Earned Value Management: The three key metrics


Controlling a project is key to the success or failure of the project. Earned Value Management (EVM) is a well-known technique to control the time and cost performance of a project and to predict the final project duration and cost. It is an easy tool to generate early warning signals to timely detect problems or to exploit project opportunities. An overview of the EVM metrics is given in “Earned Value Management: An overview” and the formulas are summarized in “Earned Value Management: The EVM formulary”.
This article provides an overview of the way the earned value (EV) and actual costs (AC) are calculated and compared with the planned value (PV) in order to draw conclusions on the performance of a project in progress. All calculations are based on an example earliest start schedule Gantt chart of a fictitious project shown in figure 1.
Figure 1: An example earliest start baseline schedule of a fictitious project
Baseline schedule
The Planned Value (PV) is a time-phased budget baseline as an immediate result of the baseline schedule, translated in monetary terms. Table 1 displays the cumulative planned value of a project with a planned duration PD = 9 weeks and a budget at completion BAC = € 150. The numbers are calculated in “Earned Value Management: The project baseline schedule’s planned value” and are displayed in table 1. 
Table 1: Key metrics
  W1 W2 W3 W4 W5 W6 W7 W8 W9
PV 5 10 25 55 85 120 130 140 150
AC 10 20 30 75 120 155 170    
EV 3.33 6.67 10 22.5 70 82.5 90    
Project progress
Figure 2 displays the real life progress of the project up to week 7, with activity delays in activities 1 and 2 and a faster execution for activity 6. The periodic cumulative actual cost is given in each bar of these activities which might differ from the planned costs as displayed in figure 1. Activities 4, 5 and 8 are ready to be started and are therefore displayed with their baseline duration. During the project progress, the actual cost and the percentage completed is measured in order to obtain periodic data as given in table 1.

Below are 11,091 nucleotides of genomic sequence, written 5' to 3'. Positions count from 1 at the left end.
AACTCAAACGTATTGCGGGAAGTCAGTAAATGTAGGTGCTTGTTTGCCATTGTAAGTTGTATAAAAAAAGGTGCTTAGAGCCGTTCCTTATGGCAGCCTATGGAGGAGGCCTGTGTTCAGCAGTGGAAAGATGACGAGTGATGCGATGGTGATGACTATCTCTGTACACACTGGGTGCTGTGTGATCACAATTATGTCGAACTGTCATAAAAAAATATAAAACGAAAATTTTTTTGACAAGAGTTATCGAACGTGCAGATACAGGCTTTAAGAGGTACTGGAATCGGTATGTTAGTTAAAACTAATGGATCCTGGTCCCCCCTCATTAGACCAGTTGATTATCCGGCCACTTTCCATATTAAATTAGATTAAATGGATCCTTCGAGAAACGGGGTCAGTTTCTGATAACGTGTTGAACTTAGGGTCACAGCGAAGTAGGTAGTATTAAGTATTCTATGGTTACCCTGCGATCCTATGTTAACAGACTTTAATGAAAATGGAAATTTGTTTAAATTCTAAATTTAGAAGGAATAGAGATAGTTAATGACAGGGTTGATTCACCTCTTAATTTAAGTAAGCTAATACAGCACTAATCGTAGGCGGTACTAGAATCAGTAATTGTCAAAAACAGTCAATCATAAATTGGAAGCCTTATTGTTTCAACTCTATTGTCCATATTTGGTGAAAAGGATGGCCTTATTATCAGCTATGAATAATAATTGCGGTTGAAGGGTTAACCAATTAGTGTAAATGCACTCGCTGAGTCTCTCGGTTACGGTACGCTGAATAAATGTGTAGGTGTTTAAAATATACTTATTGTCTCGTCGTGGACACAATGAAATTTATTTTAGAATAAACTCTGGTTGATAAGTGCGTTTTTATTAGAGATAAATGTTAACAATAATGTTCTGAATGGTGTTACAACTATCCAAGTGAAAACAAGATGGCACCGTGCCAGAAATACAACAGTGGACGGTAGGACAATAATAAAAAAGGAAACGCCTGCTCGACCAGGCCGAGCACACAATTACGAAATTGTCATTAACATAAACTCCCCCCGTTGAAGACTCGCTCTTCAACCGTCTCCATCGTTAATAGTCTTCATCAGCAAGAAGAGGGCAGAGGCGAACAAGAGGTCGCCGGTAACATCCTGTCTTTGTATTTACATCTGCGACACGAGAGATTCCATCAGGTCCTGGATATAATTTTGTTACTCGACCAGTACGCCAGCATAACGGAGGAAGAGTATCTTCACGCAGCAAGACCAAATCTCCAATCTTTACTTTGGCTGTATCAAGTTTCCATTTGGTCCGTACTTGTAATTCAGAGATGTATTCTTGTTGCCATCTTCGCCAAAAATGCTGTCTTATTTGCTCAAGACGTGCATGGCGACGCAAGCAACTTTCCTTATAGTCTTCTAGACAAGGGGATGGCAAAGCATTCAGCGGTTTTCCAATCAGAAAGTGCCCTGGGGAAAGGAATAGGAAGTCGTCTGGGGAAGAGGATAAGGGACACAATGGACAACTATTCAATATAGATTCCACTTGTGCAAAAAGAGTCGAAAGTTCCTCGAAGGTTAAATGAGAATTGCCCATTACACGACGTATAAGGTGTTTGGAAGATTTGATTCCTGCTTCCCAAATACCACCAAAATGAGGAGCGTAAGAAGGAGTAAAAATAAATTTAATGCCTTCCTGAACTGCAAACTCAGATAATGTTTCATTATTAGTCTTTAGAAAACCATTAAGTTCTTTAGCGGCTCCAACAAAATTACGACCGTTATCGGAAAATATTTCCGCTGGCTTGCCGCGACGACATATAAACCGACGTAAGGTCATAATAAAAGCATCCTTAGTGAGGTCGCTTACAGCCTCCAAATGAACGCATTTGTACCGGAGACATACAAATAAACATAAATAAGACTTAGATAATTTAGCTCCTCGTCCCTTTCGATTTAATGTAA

Figure 2: Real life execution (project progress with cumulative actual cost values)
Based on the progress up to today, the two remaining key parameters can be calculated. The Actual Cost (AC) is equal to the cumulative actual cost spent at a given status date (i.e. week 7) as the sum of the actual spendings of all activities. The Earned Value (EV) represents the amount budgeted for performing the work that was accomplished by a given status date (week 7). It is measured as the percentage completed, which is often a subjective estimate made by the project manager, multiplied by the baseline schedule cost for each activity. Example calculations for weeks 6 and 7 are given along the following lines.
Example: week 6
  • EV: 100% * € 10 + 75% * € 30 + 100% * € 5 + 100% * € 40 + 100% * € 5 = € 82.5
  • AC: € 30 + € 45 + € 30 + € 30 + € 20 = € 155
Example: week 7
  • EV: 100% * € 10 + 100% * € 30 + 100% * € 5 + 100% * € 40 + 100% * € 5 = € 90
  • AC: € 30 + € 60 + € 30 + € 30 + € 20 = € 170
Figure 3 shows the S-curves for the three key parameters over time, up to week 7. Only the planned value is known from the project start until the end, as a result of the baseline schedule construction.
?Figure 3: The PV, EV and AC S-curves
The values for the three key parameters at week 7 can be interpreted as follows: 
  • The PV curve measures how much value should have been earned according to the baseline schedule at W7, and is equal to € 130.00. 
  • The EV curve measures how much value has been earned at the current time W7 given the work that has been done up to now, which is equal to € 90.00.
  • The AC curve measures the actual cost incurred up to the current time W7 given the work that has been done and equals € 170.00.
Based on this information, the metrics can be used to measure the current and past performance of the project in progress. Since the baseline schedule (PV) stipulates that an additional € 40.00 should have been earned in week 7 compared to what was actually earned (EV), the project is clearly late. Since the value of the work done up to now (AC) exceeds the value that should have been earned with the current work done as stipulated in the baseline schedule (EV), the project is clearly over budget. These time and cost deviations (underruns and overruns) can be expressed by performance indicators, as discussed in “Earned Value Management: Measuring a project’s performance” and can be used to forecast the final project duration and total cost as explained in “Earned Value Management: Forecasting time” and “Earned Value Management: Forecasting cost”.

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